Elizabeth (Johns) Church, mother of Orlando's Ingabo (Church) Parmer, wrote the lines to the right in 1852, when she lived near Staunton in Pendleton County, Virginia. Elizabeth was 46 years old at the time and the mother of eight children. Her husband was 80(!) and our Ingabo, one of eight children, was eight years old.
Right: photostat of the Elizabeth's poem. Click on it to enlarge. A transcription is below.
Left: Map of the state Eliabeth lived in in 1852, showing (light green) Pendleton County where Elizabeth was raised and (pink) Wetzel County where her husband, William Church, was raised. Some time after the Civil War they moved to Lewis County (orange) The (yellow) heart is located over the Oil Creek watershed where their daughter Ingabo (Church) and David Parmer settled. Click on the map to enlarge it.
Elizabeth (Johns) Church lived her early life in the valleys of Pendleton and Highland Counties where many ancestors of Orlando folks lived before they moved westward to the Oil Creek Valley. She knew the simple life of agrarian pursuits and the strength and majesty of her God. Many years after her death, found among her papers, was a poem she had written, a testament to her faith and her love of the land of her birth. Elizabeth Johns was born about 1806. Her father William Johns died around the time she was born. He was a veteran of the Revolutionary War, having been drafted to serve, and was present at the siege of Yorktown. We don't know much about Elizabeth's mother, Sarah (Wood) Johns.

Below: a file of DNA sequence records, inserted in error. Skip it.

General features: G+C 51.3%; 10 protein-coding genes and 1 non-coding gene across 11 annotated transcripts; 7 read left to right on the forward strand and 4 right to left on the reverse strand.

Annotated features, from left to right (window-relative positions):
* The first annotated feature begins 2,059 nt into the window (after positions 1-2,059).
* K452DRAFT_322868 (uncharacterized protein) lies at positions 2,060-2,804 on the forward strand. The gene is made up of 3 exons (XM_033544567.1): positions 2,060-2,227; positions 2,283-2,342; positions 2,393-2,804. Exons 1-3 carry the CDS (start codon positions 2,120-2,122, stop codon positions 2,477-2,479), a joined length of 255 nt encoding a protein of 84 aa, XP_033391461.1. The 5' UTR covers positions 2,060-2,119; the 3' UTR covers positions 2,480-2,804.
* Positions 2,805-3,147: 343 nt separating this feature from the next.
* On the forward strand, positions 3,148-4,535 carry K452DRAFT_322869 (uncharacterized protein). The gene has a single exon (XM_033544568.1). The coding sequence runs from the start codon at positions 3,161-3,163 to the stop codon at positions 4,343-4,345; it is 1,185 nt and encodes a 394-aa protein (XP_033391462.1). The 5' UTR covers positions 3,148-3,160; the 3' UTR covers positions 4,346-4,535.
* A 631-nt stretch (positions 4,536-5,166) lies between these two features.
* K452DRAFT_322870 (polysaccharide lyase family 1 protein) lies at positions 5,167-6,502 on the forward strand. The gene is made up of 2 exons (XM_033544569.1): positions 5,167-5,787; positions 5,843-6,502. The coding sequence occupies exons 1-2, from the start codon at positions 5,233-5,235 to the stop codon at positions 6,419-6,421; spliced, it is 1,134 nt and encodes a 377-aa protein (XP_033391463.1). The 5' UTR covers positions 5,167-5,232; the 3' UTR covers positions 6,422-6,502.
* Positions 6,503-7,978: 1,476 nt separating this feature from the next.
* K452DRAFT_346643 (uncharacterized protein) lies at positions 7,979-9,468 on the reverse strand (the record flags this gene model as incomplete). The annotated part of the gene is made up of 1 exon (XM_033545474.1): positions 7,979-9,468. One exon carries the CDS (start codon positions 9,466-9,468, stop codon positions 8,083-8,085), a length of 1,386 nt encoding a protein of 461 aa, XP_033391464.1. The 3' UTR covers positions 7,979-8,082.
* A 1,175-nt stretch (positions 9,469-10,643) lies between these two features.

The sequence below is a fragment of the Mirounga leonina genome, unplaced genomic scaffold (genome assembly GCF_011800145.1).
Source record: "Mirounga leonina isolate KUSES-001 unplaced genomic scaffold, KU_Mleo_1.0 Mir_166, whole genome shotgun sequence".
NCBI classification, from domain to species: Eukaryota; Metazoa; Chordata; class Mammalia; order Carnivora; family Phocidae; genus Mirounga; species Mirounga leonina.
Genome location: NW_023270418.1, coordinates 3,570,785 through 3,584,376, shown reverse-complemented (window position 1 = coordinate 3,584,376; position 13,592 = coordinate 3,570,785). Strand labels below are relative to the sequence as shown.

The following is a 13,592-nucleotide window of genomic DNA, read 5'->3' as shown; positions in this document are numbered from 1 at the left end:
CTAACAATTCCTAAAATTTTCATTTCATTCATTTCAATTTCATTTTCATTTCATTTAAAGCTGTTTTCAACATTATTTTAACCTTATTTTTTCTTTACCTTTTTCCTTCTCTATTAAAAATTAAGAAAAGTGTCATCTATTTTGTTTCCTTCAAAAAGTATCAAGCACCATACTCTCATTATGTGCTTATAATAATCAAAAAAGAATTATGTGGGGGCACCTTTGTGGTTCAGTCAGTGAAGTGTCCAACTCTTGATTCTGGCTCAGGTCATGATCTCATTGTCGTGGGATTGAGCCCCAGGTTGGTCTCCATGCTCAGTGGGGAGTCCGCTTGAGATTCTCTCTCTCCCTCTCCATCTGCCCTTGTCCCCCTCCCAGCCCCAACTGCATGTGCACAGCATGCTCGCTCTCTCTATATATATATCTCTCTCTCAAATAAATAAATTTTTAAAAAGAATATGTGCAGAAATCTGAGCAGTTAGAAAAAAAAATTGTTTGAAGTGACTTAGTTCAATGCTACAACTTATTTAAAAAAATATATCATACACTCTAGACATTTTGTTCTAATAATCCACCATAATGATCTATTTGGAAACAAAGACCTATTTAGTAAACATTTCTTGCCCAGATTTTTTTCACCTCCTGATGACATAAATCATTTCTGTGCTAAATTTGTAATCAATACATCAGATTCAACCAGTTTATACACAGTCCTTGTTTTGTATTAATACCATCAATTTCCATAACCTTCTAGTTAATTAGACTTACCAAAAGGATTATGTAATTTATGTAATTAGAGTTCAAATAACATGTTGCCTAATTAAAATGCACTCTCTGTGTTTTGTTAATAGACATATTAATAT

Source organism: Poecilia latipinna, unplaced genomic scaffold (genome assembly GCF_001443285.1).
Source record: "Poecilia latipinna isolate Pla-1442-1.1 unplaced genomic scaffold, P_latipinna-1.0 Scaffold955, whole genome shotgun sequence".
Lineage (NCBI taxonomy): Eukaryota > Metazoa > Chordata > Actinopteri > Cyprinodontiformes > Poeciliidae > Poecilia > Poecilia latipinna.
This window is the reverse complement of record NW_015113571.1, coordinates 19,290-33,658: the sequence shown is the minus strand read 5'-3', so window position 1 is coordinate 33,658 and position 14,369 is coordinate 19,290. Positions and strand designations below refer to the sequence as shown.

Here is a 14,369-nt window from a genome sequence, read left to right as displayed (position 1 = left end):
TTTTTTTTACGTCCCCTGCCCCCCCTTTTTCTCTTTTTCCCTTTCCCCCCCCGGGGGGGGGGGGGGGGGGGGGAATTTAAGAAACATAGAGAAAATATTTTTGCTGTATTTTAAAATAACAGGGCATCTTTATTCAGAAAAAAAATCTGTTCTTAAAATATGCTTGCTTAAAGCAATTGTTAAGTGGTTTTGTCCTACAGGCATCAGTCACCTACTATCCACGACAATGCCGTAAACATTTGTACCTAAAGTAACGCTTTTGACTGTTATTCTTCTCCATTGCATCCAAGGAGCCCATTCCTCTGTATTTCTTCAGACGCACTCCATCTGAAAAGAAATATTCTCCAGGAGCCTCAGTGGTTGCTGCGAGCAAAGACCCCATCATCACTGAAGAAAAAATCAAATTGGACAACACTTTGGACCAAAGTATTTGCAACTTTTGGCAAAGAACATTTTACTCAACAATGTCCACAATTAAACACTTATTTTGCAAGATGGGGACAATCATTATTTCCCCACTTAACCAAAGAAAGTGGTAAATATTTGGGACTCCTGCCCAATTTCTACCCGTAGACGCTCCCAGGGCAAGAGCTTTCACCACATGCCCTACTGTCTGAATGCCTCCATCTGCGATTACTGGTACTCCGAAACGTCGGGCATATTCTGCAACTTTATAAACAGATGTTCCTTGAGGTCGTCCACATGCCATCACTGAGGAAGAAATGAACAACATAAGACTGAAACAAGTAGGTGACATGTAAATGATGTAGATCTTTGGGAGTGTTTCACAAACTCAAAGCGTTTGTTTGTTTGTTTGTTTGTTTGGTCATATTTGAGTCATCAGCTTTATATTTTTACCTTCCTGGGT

In 1828, at the age of 22, Elizabeth married William Clark Church who was 56 years of age. Elizabeth and her husband William lived on the Staunton Trail and during the Civil War there was "much shooting and fighting going on all around them", according to Elizabeth's 2great grandson Ed Wilson, who had heard the stories from his great-grandmother Ingabo (Church) Parmer.
Left: Elizabeth's daughter who settled in Confluence/Orlando, Ingabo (Church) Parmer
The poem reveals a woman who finds reflection and fulfillment of her faith in in God in the hills and valleys of her Appalachian home.
‘Tis low down in that beautiful valley
Where love crowns the meek and the lonely
Where no storms of envy or folly
Can ‘ere roll their billows again.
Can there find unshaken protection
The soft gales of cheering reflection
The mind soothed from sorrow and pain
This low vale is free from contention
no soul can dream of decension
Where no wild or eveal intention
‘Tis there there the Lord will deliver
And souls drink of that beautiful river
Where pease flows for ever and ever
NOTE 2 by Donna Gloff:
History of Wetzel County, West Virginia 1983: